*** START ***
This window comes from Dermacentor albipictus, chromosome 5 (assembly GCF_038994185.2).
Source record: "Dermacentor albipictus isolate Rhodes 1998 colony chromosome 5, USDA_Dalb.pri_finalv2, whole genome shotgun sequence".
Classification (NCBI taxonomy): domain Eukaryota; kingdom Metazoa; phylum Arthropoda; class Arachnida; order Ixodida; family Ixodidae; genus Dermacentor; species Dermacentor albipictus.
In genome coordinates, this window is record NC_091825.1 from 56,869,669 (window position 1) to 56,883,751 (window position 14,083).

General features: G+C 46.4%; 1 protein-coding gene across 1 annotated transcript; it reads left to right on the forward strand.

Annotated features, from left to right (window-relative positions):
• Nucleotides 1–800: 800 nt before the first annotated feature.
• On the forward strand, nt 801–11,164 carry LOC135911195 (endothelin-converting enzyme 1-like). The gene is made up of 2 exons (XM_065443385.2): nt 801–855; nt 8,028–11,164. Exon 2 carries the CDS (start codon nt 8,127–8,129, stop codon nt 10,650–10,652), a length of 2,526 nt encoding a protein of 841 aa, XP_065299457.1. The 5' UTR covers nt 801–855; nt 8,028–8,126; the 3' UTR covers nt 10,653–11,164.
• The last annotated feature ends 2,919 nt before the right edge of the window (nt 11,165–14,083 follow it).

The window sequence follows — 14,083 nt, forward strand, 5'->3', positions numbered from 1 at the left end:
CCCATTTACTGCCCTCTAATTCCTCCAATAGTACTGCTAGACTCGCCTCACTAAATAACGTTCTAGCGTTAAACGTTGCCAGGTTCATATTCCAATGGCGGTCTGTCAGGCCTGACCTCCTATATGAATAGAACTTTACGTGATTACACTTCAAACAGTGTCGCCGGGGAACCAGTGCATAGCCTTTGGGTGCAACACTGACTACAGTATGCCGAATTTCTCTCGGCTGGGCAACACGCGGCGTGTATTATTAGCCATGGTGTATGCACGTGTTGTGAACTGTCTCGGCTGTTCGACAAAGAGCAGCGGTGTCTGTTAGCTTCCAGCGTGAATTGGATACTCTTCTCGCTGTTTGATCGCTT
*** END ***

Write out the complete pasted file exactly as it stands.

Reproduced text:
This window comes from Dermacentor albipictus, chromosome 5 (assembly GCF_038994185.2).
Source record: "Dermacentor albipictus isolate Rhodes 1998 colony chromosome 5, USDA_Dalb.pri_finalv2, whole genome shotgun sequence".
Classification (NCBI taxonomy): domain Eukaryota; kingdom Metazoa; phylum Arthropoda; class Arachnida; order Ixodida; family Ixodidae; genus Dermacentor; species Dermacentor albipictus.
In genome coordinates, this window is record NC_091825.1 from 56,869,669 (window position 1) to 56,883,751 (window position 14,083).

General features: G+C 46.4%; 1 protein-coding gene across 1 annotated transcript; it reads left to right on the forward strand.

Annotated features, from left to right (window-relative positions):
• Nucleotides 1–800: 800 nt before the first annotated feature.
• On the forward strand, nt 801–11,164 carry LOC135911195 (endothelin-converting enzyme 1-like). The gene is made up of 2 exons (XM_065443385.2): nt 801–855; nt 8,028–11,164. Exon 2 carries the CDS (start codon nt 8,127–8,129, stop codon nt 10,650–10,652), a length of 2,526 nt encoding a protein of 841 aa, XP_065299457.1. The 5' UTR covers nt 801–855; nt 8,028–8,126; the 3' UTR covers nt 10,653–11,164.
• The last annotated feature ends 2,919 nt before the right edge of the window (nt 11,165–14,083 follow it).

The window sequence follows — 14,083 nt, forward strand, 5'->3', positions numbered from 1 at the left end:
CCCATTTACTGCCCTCTAATTCCTCCAATAGTACTGCTAGACTCGCCTCACTAAATAACGTTCTAGCGTTAAACGTTGCCAGGTTCATATTCCAATGGCGGTCTGTCAGGCCTGACCTCCTATATGAATAGAACTTTACGTGATTACACTTCAAACAGTGTCGCCGGGGAACCAGTGCATAGCCTTTGGGTGCAACACTGACTACAGTATGCCGAATTTCTCTCGGCTGGGCAACACGCGGCGTGTATTATTAGCCATGGTGTATGCACGTGTTGTGAACTGTCTCGGCTGTTCGACAAAGAGCAGCGGTGTCTGTTAGCTTCCAGCGTGAATTGGATACTCTTCTCGCTGTTTGATCGCTT